To survive a motion under Fed. R. Civ. P. 12(b)(6), the subject pleading must contain sufficient factual matter to state a claim for relief that is actionable as a matter of law and “plausible on its face.” Ashcroft v. Iqbal, 556 U.S. 662, 678, 129 S.Ct. 1937, 173 L.Ed.2d 868 (2009) (quoting Bell Atl. Corp. v. Twombly, 550 U.S. 544, 570, 127 S.Ct. 1955, 167 L.Ed.2d 929 (2007)). A claim is facially plausible if, after accepting as true all non-conclusory factual allegations, the court can draw the reasonable inference that the defendant is liable for the misconduct alleged. Ocasio-Hernandez v. Fortuno-Burset, 640 F.3d 1, 12 (1st Cir. 2011).
When rendering that determination, a court may not look beyond the facts alleged in the complaint, documents incorporated by reference therein and facts susceptible to judicial notice. Haley v. City of Boston, 657 F.3d 39, 46 (1st Cir. 2011). A court also may not disregard properly pled factual allegations even if actual proof of those facts is improbable. Ocasio-Hernandez, 640 F.3d at 12. Rather, the relevant inquiry focuses on the reasonableness of the inference of liability that the plaintiff is asking the court to draw. Id. at 13.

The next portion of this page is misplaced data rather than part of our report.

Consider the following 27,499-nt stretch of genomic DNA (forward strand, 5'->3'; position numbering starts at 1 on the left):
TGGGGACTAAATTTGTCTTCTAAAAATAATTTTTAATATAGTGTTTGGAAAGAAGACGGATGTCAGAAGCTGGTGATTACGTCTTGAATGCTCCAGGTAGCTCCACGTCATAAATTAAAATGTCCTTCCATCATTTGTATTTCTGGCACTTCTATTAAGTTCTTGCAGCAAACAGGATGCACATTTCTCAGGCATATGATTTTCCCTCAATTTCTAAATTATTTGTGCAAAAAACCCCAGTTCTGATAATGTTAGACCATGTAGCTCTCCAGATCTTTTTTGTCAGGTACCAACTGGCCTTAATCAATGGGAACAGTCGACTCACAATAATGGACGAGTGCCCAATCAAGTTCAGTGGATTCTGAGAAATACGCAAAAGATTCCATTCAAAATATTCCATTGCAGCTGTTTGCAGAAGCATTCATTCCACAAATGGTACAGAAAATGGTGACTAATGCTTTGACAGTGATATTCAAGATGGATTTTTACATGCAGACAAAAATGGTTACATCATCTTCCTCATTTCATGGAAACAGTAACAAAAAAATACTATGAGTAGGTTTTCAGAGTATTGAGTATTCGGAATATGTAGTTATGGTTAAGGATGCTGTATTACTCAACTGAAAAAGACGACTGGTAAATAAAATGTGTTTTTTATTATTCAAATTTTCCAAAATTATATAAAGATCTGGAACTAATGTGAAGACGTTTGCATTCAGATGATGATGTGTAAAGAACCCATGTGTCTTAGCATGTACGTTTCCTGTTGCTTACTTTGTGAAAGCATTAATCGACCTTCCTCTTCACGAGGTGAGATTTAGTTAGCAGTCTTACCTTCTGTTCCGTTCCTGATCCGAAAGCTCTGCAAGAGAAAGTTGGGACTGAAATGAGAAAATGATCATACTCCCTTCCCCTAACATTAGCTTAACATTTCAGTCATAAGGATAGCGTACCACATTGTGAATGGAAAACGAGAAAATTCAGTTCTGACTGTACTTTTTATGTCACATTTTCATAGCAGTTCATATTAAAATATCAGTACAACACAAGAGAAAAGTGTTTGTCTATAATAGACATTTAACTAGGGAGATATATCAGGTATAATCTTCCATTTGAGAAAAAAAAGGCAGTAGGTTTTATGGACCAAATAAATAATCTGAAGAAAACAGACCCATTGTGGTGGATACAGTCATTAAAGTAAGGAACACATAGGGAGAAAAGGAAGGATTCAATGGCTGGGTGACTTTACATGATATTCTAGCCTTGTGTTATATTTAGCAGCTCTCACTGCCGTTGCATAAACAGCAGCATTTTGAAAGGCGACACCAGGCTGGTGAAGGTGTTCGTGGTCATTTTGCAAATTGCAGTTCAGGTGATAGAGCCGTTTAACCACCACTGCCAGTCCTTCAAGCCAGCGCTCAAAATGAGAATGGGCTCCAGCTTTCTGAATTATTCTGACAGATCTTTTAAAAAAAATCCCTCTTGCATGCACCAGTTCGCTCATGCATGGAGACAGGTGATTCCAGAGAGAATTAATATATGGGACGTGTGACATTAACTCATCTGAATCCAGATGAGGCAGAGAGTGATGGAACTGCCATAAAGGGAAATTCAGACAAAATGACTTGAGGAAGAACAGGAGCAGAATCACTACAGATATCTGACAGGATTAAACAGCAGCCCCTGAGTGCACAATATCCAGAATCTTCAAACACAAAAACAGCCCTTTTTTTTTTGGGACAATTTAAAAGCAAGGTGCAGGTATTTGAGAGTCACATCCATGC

1. Choice of Law
The parties disagree as to whether the substantive law of Massachusetts or New York governs this diversity action. When a federal court sits in diversity, it must apply the choice of law principles of the forum state. Klaxon Co. v. Stentor Elec. Mfg. Co., 313 U.S. 487, 496, 61 S.Ct. 1020, 85 L.Ed. 1477 (1941). Under Massachusetts choice of law rules, tort claims are governed by the law of the state in which the injury occurred, unless another state has a more significant relationship to the underlying cause of action. Bergin v. Dartmouth Pharm., Inc., 326 F. Supp. 2d 179, 183 (D. Mass. 2004) (citations omitted). To determine the place where the injury occurred, courts look to
the place where the last event necessary to make an actor liable for an alleged tort takes place.
Dunfey v. Roger Williams Univ., 824 F. Supp. 18, 21 (D. Mass. 1993) (internal quotation omitted).